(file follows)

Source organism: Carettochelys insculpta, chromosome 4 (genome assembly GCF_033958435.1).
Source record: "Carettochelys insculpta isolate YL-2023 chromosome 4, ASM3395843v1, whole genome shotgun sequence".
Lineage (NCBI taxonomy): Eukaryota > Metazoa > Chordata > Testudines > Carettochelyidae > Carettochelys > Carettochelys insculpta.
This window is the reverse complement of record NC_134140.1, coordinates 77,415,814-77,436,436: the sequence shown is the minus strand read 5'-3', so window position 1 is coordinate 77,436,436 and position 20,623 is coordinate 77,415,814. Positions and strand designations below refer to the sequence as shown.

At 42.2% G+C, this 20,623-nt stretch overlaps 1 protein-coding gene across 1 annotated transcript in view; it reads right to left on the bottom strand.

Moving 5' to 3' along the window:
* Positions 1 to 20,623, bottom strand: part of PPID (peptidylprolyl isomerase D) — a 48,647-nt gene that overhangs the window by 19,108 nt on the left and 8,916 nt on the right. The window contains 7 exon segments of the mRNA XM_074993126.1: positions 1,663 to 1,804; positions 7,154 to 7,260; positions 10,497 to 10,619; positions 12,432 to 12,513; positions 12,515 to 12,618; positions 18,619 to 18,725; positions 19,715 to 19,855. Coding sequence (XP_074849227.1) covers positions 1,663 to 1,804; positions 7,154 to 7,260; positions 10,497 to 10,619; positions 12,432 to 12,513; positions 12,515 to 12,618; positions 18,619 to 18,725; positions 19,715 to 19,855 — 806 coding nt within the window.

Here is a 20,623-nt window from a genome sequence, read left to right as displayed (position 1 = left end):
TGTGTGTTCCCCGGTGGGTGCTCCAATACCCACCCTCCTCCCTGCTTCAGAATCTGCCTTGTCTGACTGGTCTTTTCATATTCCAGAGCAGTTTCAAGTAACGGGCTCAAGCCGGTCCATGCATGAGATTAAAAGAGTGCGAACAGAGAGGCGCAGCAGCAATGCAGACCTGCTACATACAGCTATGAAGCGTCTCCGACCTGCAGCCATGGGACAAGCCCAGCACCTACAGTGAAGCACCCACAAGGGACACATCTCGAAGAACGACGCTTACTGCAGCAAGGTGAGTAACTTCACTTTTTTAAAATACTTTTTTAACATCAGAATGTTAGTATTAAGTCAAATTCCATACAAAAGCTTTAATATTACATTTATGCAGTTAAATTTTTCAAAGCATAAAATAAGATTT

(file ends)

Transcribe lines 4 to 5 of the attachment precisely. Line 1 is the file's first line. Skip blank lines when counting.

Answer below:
This window is the reverse complement of record NC_134140.1, coordinates 77,415,814-77,436,436: the sequence shown is the minus strand read 5'-3', so window position 1 is coordinate 77,436,436 and position 20,623 is coordinate 77,415,814. Positions and strand designations below refer to the sequence as shown.

At 42.2% G+C, this 20,623-nt stretch overlaps 1 protein-coding gene across 1 annotated transcript in view; it reads right to left on the bottom strand.